Maria’s Reading: The Happiness Project

HappinessCover

The subtitle of this book written by Gretchen Rubin is: Or, Why I Spent a Year Trying to Sing in the Morning, Clean My Closets, Fight Right, Read Aristotle, and Generally Have More Fun. Now that’s a subtitle! It is also a clear message about what you are in for as a reader. While on vacation I came across the book at the home we were visiting. The book had been suggested by a friend and seemed just right for a vacation read – well yes and no.

The book is outlined by the monthly goals of the author’s yearlong self-help project to deepen her sense of happiness. The opening chapter offers an explanation of how and why Ms. Rubin embarked on her happiness project. There is a very telling dialogue in this chapter between the author and her sister. Her sister tells that her approach to increase her happiness is “weird” because she plans to manage it as a project with milestones, action steps, metrics, etc. I should have realized then this was not my idea of a good vacation read.
On the one hand the book is full of helpful tips and ideas, interesting research findings, and meaningful quotes by a broad array of people. On the other hand it reads like a type A’s journey to make her already remarkable life even more perfect! I had to work to get past her resolutions, overarching principles, commandments, rules for adults, charts and graphs. She does let us know from the beginning that each person’s journey to happiness is unique and that what works for her might not work for you. Yet, some readers may find this make it yours advice difficult at times, such as when the notion of spending more money to support happiness seems out of touch. It’s important to know that the research on happiness clearly holds that money is not the source of happiness. Ms. Rubin is well aware of these research findings, but is trying to overcome her personal quirky frugality.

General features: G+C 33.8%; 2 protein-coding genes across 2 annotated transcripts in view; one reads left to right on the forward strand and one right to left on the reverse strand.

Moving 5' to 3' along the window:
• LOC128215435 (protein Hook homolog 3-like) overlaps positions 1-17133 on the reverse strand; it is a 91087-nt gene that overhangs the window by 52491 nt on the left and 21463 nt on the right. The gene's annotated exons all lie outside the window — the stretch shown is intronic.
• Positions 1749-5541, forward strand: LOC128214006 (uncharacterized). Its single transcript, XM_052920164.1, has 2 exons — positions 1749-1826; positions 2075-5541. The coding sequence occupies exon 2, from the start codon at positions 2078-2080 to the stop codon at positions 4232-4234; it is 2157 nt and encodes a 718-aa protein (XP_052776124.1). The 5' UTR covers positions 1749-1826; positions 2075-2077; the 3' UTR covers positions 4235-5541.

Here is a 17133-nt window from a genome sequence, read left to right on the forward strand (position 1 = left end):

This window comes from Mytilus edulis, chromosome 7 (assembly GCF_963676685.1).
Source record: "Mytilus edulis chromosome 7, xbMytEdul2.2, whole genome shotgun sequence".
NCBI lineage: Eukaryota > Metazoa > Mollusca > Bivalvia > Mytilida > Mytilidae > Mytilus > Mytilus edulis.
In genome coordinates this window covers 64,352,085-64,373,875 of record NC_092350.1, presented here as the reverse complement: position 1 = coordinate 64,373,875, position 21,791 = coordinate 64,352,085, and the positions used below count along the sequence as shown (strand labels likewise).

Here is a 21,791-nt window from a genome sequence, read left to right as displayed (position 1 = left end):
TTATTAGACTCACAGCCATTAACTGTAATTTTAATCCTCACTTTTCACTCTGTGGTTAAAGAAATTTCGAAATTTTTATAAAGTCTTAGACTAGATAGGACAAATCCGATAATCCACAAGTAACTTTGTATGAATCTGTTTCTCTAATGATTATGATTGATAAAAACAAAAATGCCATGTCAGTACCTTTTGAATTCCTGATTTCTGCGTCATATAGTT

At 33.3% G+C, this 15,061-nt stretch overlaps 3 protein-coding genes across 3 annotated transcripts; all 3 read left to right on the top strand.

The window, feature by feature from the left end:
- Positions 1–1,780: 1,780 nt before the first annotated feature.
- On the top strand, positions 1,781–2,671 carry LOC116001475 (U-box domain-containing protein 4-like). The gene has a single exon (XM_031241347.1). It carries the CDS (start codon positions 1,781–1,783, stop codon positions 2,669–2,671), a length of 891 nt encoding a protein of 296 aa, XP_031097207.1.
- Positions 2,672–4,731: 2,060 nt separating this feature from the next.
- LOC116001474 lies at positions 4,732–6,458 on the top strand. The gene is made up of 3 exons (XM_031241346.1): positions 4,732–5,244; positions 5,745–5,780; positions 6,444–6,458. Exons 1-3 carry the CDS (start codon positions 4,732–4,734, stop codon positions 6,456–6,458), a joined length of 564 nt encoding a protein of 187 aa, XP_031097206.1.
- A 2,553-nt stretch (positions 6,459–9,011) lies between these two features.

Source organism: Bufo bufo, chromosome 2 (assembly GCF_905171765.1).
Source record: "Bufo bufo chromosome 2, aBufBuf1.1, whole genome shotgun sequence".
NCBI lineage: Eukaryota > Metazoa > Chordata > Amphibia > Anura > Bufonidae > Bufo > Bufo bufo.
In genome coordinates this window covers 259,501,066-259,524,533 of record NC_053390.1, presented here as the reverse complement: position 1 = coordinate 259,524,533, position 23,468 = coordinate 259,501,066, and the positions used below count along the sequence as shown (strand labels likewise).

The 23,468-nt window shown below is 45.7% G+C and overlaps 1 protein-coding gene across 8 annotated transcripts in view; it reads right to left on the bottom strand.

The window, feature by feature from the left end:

I found the book sometimes amusing, thoughtful and interesting. I particularly liked the examination of the intrinsic consequences to making choices, which is letting go of other possibilities, or as she states “you can do anything you want, but you can’t do everything you want”. Overall, it’s a quick read but maybe not a vacation book, because vacation is about kicking back and having fun. It’s not about project management even when it’s a happiness project!